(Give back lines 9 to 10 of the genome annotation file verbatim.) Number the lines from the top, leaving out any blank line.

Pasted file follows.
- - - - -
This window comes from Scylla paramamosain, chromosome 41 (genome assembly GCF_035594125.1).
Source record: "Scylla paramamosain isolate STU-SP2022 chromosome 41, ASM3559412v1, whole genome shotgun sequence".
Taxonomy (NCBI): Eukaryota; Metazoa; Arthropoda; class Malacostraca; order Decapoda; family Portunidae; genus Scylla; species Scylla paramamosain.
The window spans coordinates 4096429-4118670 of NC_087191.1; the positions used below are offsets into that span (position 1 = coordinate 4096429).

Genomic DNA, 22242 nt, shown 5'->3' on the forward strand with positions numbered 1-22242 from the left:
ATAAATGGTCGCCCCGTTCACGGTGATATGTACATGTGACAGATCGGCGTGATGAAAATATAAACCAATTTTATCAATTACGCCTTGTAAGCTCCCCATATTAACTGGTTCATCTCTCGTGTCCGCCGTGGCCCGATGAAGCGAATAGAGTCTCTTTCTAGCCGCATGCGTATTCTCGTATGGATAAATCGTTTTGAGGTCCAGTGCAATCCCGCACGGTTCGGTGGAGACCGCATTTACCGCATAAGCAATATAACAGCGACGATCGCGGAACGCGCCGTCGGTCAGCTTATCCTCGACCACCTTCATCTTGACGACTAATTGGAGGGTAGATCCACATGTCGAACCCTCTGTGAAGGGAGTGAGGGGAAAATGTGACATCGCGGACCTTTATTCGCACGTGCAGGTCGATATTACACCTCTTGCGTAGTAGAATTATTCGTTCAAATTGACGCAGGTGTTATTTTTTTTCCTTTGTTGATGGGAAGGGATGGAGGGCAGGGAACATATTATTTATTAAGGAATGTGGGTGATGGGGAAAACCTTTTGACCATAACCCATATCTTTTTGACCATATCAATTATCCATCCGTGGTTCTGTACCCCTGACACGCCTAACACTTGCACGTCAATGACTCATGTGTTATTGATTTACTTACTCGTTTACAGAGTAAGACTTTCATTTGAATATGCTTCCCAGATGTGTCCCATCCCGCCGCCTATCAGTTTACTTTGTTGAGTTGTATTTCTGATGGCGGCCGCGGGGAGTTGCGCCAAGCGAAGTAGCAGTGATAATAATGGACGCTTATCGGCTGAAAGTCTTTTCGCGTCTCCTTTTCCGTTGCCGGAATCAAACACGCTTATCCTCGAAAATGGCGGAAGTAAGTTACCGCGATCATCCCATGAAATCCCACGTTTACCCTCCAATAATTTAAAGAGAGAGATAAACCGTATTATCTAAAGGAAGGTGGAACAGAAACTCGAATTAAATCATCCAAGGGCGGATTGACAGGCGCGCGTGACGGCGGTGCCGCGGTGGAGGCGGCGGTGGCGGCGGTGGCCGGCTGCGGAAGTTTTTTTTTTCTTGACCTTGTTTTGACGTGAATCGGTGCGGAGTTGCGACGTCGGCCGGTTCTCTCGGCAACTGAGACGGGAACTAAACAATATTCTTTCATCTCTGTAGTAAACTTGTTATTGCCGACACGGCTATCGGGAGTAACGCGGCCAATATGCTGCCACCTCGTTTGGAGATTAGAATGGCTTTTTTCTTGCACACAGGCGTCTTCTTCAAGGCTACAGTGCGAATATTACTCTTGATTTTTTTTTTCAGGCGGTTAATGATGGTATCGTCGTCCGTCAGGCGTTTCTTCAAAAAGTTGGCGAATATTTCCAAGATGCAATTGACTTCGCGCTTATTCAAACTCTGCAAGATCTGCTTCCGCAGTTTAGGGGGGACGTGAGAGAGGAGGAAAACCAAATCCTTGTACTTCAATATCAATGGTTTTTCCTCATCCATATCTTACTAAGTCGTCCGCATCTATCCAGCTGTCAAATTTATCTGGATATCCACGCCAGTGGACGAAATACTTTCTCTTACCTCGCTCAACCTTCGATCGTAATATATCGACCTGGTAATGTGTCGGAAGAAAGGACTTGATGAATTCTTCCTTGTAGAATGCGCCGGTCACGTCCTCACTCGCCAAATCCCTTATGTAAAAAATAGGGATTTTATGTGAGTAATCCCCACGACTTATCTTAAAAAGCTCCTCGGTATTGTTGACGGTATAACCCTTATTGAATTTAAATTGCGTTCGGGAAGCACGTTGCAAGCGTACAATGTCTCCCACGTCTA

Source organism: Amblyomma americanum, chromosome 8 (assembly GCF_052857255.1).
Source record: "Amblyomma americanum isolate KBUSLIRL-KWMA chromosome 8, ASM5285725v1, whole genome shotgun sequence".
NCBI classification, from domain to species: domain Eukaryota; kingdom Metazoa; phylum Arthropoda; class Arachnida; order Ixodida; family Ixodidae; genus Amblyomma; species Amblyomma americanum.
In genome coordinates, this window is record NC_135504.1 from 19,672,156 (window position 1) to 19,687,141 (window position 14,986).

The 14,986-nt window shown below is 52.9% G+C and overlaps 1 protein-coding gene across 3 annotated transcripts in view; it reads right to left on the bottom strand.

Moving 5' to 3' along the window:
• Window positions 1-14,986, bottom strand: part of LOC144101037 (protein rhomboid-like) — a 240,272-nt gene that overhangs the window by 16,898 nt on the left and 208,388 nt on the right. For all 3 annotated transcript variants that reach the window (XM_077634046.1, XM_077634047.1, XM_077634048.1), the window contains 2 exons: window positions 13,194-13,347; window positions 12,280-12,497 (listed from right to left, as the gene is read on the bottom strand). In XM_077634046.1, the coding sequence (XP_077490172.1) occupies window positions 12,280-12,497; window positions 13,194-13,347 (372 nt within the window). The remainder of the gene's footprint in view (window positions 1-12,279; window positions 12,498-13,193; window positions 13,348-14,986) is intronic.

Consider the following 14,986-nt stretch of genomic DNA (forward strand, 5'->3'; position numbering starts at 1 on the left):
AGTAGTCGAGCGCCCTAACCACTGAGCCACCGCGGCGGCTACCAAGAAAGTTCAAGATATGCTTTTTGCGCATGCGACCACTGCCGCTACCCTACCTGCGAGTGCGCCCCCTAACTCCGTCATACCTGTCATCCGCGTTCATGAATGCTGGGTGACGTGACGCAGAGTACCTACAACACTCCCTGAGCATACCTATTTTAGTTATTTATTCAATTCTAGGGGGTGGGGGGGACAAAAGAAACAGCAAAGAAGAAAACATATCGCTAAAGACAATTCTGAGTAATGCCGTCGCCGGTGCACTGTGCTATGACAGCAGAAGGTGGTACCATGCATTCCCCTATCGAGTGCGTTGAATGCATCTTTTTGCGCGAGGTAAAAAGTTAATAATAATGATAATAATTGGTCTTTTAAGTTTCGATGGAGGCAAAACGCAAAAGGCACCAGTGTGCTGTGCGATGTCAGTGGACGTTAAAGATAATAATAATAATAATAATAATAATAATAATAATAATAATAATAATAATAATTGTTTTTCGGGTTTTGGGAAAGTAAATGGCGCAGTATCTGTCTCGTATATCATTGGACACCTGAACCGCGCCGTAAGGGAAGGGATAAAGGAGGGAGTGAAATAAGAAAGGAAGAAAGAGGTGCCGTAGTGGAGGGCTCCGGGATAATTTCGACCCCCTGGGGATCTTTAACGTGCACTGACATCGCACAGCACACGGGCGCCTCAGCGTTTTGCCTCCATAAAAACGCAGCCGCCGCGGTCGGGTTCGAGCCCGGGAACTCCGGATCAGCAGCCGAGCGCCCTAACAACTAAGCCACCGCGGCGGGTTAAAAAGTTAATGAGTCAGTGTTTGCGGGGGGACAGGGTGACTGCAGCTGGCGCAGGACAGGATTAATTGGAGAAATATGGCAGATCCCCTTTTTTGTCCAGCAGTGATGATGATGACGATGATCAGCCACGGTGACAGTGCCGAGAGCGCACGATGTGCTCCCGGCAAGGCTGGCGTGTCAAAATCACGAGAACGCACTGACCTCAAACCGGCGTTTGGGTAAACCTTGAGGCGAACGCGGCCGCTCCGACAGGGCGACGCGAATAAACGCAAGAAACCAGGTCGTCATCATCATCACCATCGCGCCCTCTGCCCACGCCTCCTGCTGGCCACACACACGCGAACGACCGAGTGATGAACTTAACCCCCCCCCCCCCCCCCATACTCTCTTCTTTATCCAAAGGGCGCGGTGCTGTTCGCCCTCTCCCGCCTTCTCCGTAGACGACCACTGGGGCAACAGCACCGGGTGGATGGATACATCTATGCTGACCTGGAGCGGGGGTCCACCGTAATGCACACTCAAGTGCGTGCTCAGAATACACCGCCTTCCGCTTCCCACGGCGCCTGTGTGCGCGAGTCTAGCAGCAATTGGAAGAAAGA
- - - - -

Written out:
NCBI classification, from domain to species: domain Eukaryota; kingdom Metazoa; phylum Arthropoda; class Arachnida; order Ixodida; family Ixodidae; genus Amblyomma; species Amblyomma americanum.
In genome coordinates, this window is record NC_135504.1 from 19,672,156 (window position 1) to 19,687,141 (window position 14,986).